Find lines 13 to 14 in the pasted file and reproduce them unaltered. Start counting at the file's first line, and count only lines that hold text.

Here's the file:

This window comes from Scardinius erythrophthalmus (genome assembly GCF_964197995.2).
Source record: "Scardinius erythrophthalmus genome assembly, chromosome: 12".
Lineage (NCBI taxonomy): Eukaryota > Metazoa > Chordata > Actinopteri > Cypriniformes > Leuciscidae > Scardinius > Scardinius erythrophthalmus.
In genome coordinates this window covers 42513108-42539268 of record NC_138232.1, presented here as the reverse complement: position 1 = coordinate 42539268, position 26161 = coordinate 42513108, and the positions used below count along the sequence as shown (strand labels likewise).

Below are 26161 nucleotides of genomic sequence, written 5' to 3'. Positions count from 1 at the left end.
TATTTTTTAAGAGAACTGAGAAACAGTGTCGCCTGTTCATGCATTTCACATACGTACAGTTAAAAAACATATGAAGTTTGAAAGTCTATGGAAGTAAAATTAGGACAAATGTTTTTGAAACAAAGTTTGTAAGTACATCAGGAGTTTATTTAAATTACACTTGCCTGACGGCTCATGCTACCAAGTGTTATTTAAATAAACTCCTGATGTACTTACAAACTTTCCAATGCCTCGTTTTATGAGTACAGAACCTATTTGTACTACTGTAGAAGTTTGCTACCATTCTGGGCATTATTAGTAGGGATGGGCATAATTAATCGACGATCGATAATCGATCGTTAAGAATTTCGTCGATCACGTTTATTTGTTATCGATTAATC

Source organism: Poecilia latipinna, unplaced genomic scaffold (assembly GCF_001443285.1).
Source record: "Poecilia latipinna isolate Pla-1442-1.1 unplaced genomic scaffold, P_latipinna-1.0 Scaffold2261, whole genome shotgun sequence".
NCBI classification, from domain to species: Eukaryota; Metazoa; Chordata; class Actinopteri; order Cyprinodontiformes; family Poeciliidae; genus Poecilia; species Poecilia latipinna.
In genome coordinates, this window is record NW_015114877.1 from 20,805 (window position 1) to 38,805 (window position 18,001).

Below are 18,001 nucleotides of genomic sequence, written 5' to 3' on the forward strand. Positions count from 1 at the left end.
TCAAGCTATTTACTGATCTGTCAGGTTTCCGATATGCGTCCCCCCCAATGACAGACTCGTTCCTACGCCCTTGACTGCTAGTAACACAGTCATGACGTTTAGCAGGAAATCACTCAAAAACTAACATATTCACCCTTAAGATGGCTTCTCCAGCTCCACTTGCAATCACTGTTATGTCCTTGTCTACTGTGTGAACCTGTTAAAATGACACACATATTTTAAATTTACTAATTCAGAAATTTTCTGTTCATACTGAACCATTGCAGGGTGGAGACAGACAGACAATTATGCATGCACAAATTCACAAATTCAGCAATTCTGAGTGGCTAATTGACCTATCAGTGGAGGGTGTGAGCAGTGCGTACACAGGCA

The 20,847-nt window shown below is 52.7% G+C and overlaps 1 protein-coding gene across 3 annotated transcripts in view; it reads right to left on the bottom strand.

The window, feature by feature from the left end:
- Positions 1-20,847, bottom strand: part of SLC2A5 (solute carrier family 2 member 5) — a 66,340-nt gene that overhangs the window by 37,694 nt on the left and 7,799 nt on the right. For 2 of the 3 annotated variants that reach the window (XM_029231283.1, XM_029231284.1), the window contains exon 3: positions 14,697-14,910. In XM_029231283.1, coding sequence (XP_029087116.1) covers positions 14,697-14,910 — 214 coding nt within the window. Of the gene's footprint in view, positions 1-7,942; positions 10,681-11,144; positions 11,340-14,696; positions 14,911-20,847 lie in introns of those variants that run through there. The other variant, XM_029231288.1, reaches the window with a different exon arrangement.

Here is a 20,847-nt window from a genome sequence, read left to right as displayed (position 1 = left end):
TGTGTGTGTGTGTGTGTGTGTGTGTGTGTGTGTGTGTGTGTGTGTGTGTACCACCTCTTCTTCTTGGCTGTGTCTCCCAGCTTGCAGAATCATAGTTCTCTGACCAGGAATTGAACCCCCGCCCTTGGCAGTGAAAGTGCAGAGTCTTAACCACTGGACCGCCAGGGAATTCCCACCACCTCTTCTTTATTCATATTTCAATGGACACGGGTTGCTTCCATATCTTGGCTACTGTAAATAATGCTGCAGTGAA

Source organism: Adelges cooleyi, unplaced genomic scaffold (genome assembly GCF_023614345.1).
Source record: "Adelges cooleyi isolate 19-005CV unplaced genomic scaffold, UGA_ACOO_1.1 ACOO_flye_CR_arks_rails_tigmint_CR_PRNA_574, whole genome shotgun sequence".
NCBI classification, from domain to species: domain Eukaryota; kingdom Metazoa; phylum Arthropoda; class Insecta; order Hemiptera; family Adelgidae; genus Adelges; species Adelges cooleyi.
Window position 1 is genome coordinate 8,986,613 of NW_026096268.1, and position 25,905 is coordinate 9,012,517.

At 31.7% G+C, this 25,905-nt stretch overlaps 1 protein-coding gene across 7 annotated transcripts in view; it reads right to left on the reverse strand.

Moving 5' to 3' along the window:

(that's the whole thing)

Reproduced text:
The 20,847-nt window shown below is 52.7% G+C and overlaps 1 protein-coding gene across 3 annotated transcripts in view; it reads right to left on the bottom strand.

The window, feature by feature from the left end: